With adequate separation, and very good isolation, you will not be bothered on your commute, and that is essentially what most want…not to be bothered. Instrumentation is very good to go along with the separation. Add in good layering and you get the impression that there may be more up the sleeves of the Simgot engineers than they let on. Providing a well-rounded sound may be the best attribute of the EN700 Pro, but with that attitude necessary to keep up with EDM and Hip Hop. Versatile, would be an apt descriptor.


Simgot EN700 Pro ($119-sale) vs Kinera iDun ($139):

The Kinera iDun is a favorite of mine as this price point. Packing a gorgeous wood finish, and supple cable, the sound had better match that look. Fortunately, it does. A bit clearer of sound, and with better detail retrieval (slightly) the iDun is quite a find at this price. It does fall behind the Simgot in the bass department, but it has an intoxicating sound, which is hard to beat here. If there had to be a description associated with each, it would be this: The EN700 Pro is the one you would take on your commute, because it has a certain energy to it, which fits commuting. The iDun is the one with which you would settle in for a winters evening of listening to your favorites, while the weather boils away outside. Did I mention that we are in the midst of Blizzard Bruce, right now?…

Simgot EN700 Pro ($119-sale) vs BGVP DMG ($139):

A current favorite on the scene, the DMG falls a bit behind the DM6 in the hype department and I think it is unwarranted. With changeable filters, the DMG brings affordability to the current fad (phase?) of IEM’s, which can use different filters. Personally, I cannot tell much difference here, but that is for obvious reasons. Younger, more acute ears may certainly hear a difference. As for the sound? The Simgot has better clarity and detail retrieval, to me. The DMG has a warmer sound, which can be changed by the filters (I used the bass filter), which can tailor to a more high-frequency sound if warranted, so that may be a wash. The DMG provides a richer sound as a result of that warm nature. If you prefer EDM, Hip Hop, Dance and that more bass, then the Simgot wins. If you favor rock, blues, mellow sounds and want a rich, warmer, full sound the DMG may be your flavor.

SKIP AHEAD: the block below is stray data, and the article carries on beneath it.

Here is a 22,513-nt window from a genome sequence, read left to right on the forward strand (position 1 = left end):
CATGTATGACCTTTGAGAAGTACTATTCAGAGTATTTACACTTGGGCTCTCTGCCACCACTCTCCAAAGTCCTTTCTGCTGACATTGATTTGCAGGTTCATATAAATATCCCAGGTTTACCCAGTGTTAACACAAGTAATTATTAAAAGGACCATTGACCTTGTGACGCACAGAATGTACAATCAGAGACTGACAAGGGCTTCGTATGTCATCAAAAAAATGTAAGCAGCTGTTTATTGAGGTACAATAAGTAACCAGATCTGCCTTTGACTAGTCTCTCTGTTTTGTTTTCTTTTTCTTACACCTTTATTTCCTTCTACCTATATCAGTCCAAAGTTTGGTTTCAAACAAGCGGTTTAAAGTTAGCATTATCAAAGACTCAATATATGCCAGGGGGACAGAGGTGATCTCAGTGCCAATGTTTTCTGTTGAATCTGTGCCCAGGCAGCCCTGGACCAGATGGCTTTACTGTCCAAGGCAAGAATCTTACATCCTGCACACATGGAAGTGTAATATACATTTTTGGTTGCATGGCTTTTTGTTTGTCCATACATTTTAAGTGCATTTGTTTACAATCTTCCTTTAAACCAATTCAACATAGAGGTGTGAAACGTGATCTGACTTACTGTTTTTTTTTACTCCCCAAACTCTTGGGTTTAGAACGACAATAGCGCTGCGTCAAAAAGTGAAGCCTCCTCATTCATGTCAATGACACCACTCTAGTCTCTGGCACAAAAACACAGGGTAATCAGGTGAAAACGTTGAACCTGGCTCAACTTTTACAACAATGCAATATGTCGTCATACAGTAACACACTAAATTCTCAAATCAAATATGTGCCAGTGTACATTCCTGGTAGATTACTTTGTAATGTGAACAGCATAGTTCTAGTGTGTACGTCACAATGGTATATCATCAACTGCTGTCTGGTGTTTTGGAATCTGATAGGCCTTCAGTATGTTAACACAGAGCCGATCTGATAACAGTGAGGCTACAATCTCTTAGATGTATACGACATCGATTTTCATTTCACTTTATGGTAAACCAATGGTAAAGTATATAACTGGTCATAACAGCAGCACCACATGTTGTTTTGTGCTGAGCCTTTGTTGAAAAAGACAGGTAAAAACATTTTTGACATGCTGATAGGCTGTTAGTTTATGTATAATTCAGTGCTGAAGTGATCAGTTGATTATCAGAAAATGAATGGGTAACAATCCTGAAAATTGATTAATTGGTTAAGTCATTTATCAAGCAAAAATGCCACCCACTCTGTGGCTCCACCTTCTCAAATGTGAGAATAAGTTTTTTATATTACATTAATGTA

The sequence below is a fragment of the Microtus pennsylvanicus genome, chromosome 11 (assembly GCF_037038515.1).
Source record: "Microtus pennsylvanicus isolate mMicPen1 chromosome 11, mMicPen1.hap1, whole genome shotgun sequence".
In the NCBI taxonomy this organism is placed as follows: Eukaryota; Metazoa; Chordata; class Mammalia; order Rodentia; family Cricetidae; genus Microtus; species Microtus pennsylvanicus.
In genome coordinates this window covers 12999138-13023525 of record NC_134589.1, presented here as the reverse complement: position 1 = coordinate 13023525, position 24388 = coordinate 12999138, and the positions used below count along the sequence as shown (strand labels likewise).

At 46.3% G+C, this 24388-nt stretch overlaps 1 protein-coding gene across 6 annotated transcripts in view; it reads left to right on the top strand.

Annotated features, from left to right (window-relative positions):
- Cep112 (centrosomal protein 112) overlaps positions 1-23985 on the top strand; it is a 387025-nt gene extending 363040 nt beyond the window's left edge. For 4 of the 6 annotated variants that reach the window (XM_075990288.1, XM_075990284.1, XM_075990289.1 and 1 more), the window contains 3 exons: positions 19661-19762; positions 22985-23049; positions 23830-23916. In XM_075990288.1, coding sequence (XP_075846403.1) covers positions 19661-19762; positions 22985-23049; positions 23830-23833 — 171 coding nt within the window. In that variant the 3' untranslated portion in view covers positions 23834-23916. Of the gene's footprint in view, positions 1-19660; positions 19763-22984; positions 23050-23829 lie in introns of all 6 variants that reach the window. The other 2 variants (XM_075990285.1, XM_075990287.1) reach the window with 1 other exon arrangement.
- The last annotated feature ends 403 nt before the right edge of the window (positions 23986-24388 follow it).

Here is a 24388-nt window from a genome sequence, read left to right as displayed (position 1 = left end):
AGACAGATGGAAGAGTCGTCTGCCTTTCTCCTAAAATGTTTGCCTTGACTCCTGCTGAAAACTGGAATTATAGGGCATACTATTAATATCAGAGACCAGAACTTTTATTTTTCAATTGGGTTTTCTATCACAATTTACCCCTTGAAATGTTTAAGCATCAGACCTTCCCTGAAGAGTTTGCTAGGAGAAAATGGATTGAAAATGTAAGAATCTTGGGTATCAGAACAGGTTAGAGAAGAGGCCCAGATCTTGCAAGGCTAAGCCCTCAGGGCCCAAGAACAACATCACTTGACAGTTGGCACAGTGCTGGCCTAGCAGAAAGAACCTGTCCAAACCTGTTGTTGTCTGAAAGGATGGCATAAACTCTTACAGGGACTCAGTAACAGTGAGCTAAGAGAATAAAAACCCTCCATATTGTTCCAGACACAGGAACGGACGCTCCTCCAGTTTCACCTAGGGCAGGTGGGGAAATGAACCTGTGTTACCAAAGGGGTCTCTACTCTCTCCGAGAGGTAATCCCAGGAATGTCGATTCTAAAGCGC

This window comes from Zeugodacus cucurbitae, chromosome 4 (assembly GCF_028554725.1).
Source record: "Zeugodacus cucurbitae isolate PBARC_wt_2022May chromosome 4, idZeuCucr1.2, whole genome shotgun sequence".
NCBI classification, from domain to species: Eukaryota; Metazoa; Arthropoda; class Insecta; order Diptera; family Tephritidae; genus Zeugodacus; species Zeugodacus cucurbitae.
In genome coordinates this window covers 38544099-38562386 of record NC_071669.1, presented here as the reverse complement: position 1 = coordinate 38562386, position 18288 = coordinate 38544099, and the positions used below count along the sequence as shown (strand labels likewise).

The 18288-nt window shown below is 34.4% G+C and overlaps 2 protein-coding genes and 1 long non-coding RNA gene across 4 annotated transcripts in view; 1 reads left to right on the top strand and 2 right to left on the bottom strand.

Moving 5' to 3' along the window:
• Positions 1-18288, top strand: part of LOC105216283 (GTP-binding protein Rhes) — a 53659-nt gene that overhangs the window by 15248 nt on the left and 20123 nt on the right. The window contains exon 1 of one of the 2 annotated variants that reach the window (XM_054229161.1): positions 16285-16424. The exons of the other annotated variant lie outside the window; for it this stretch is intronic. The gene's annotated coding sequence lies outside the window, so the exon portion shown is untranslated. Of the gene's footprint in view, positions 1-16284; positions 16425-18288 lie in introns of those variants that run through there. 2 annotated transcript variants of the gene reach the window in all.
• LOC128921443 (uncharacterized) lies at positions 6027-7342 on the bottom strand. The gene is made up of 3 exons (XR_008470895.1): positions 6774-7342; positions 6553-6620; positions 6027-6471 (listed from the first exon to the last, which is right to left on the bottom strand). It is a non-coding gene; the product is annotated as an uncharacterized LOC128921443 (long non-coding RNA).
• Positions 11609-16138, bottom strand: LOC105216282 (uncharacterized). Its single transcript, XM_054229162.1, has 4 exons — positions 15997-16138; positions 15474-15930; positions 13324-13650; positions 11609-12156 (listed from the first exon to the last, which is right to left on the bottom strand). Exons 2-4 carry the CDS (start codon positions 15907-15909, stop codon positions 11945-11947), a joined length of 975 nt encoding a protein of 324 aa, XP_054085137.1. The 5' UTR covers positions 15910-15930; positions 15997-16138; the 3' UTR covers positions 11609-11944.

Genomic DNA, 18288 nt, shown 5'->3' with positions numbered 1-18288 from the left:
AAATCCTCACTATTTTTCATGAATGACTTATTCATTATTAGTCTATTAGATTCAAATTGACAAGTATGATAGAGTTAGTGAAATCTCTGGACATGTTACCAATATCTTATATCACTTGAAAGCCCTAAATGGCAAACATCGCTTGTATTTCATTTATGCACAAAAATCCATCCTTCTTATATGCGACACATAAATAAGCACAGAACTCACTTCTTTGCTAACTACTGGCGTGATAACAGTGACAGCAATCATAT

Le Grande Finale:

So, what does the Simgot offering present that others do not? Well, it has a fairly unique look, while also being understated with the right color combination. If one wants garish, look elsewhere. I must say that the one red, one black looks right and proper, and is understated. Not a bad way to work. Choose a different color and it may stand out more than some like.

The fit is also quite good and comfortable for the long haul. The cable is not stiff and add to the overall comfort by not being a burden (too heavy, too stiff…). And they provided a case. A nice one at that. I cannot tell you how much that pleases me. Many (MOST!!!) of the offerings of late don’t provide a case, which rather annoys me. It really does. Note to Chi-Fi manufacturers: PLEASE include a case!!! For, it is right and proper to do so.

If you are looking for a very competent mid-fi model that would count as affordable; like EDM, Dance, etc. then the EN700 Pro might fit the bill. It is a tasteful, decent offering from Simgot, which has much going for it.